Flurry of tax cuts leads to social deficit

Lana
Lana Payne
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Surprise, surprise. After bragging about his government's tax-cutting policies - policies that have virtually emptied federal coffers - federal Finance Minister Jim Flaherty says not to worry, he has a plan.
It's nothing bold. It won't make Canada a better place. It's pretty much the same, tired, old policies we have grown to expect from fiscal conservatives - like Flaherty's former boss, the ex-premier of Ontario, Mike Harris.
After squandering billions and billions in surpluses, Flaherty admitted last week, according to one news report in the Toronto Star, that he will not hesitate to chop programs and services in order to balance future budgets. But then, one could argue that was the plan all along, given his and his current boss's preference for "smaller government."
The last time a Canadian finance minister did this, health care and education budgets were slashed and Canadians are still paying for it. Smaller government does not mean we will get better government. In fact, it often means important programs and services that were once funded out of the public purse become an individual's responsibility. If you can't afford those services, then you're out of luck.
In fact, Paul Martin's infamous 1995 budget that stole billions of dollars from health care could arguably be one of the root causes behind botched breast-cancer tests in this province.
When you remove that kind of money from a system overnight, as Martin did, there are consequences. There is less money to hire and train staff. There is less money to buy life-saving, state-of-the-art equipment. The result is a health-care system that is sent into shock.
And even though funding was later somewhat restored to health care, the damage had been done and could not be easily repaired.
This, of course, in no way excuses how Eastern Health and provincial ministers handled the health crisis now under examination by Justice Margaret Cameron. It certainly does not excuse the callousness in which breast cancer patients were treated - nothing excuses that.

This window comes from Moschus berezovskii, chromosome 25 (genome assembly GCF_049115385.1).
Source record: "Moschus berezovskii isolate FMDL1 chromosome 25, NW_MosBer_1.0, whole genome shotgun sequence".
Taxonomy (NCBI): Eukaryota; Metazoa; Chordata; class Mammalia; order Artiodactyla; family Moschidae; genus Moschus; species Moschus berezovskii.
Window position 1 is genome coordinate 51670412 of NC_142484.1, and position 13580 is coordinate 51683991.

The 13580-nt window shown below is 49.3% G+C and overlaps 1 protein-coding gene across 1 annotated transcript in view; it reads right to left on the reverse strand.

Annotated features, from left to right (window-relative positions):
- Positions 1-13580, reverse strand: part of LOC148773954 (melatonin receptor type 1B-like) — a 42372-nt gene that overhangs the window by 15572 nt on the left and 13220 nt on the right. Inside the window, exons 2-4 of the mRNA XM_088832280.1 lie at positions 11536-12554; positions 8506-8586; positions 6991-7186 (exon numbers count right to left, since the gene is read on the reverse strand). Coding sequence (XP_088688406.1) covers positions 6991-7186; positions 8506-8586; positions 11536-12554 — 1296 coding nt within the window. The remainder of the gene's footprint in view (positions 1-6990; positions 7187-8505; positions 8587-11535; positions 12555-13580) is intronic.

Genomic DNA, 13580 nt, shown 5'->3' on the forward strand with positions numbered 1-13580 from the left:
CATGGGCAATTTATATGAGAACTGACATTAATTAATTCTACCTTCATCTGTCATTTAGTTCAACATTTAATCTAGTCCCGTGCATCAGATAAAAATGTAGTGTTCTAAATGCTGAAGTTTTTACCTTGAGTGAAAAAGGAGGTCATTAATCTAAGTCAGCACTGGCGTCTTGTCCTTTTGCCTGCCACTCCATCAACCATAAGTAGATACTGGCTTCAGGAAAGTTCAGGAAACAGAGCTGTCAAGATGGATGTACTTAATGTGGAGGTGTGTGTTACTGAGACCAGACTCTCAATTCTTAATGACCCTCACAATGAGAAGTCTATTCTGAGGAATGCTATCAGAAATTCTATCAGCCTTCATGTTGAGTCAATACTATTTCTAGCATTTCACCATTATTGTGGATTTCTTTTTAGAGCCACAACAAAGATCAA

Important lesson
But there is a message in this for those who see budgets as mere balance sheets, the same way there was a message in the tainted water scandal in Walkerton, Ont., several years ago.
Budgets and the tax dollars that are allocated in them are about people and communities. They are about our public safety, our health, our education. And ultimately, they are about choices.
Today, Canada is a country that is crumbling under the weight of inaction, and instead of doing something about that, Flaherty is singing the Mike Harris mantra from Parliament Hill.
Canadians need to remember that these polices failed Ontario. And now the Harris Tories, a good number of whom are sitting in the Harper government and cabinet, are busy inflicting their disastrous policies on the rest of us.
Flaherty is adamant. He will not raise taxes in order to balance a budget. Of course, he doesn't need to raise taxes. He just needs to cancel the latest round of universal corporate tax cuts announced in his 2007 economic statement. That should provide enough of a cushion as Canada seeks to weather the latest economic storm from south of the border.
But that wouldn't fit in with Flaherty's plan to do what economist Armine Yalnizyan describes as limiting the federal government's capacity to act.

Poor investment
The single-minded debt-reduction and tax-cut plan of the former Liberals and the Harper Conservatives has "constrained Canada's ability to invest in itself and its future," Yalnizyan says in a recent report for the Canadian Centre for Policy Alternatives.
She notes that over a 15-year period, successive federal governments have blown $340 billion in surplus federal revenues on tax cuts. She adds that tax cuts don't build child-care spaces, make drinking water safe, create affordable housing, pay teachers, keep hospital beds open or build roads.
And they certainly don't provide training for hospital staff or pay salaries.
What they do is limit the ability of governments to help all citizens, including the ability to provide decent, high-quality health care. And what they have done, in the case of Canada, is reward the rich.
According to a recent study by the Organization for Economic Co-operation and Development (OECD), Canada is among 15 of 30 OECD countries that lowered taxes in the period between 2000 and 2006.
These tax cuts have diminished Canada's progressive tax system, notes the report, with "high-earning employees benefiting the most from significantly higher tax reductions than those in the middle and bottom parts of the earnings range."
Yalnizyan says we need to be clear when it comes to Canada's history with its tax-cut agenda.
"Tax cutting isn't just about cutting personal income taxes. It's about shifting responsibility for the public into private, individual hands. It's a twisted perversion of the line "ask not what your government can do for you" and instead, leaves Canadians to fend for themselves.
She says we all need to ask ourselves "who benefits from this one-dimensional kind of economic fundamentalism? And who doesn't?"
And in our province, the aftermath of these tax cuts and their subsequent impact on health-care budgets, combined with an unfathomable bungling on so many levels, has been tragic, haunting us a decade later.

Lana Payne is a former journalist who is active in the labour movement. She can be reached by e-mail at lanapayne@nl.rogers.com.Her column returns April 27.

Organizations: Harris Tories, OECD, Harper Conservatives Canadian Centre Organization for Economic Co

Geographic location: Canada, Ontario, Walkerton Parliament Hill

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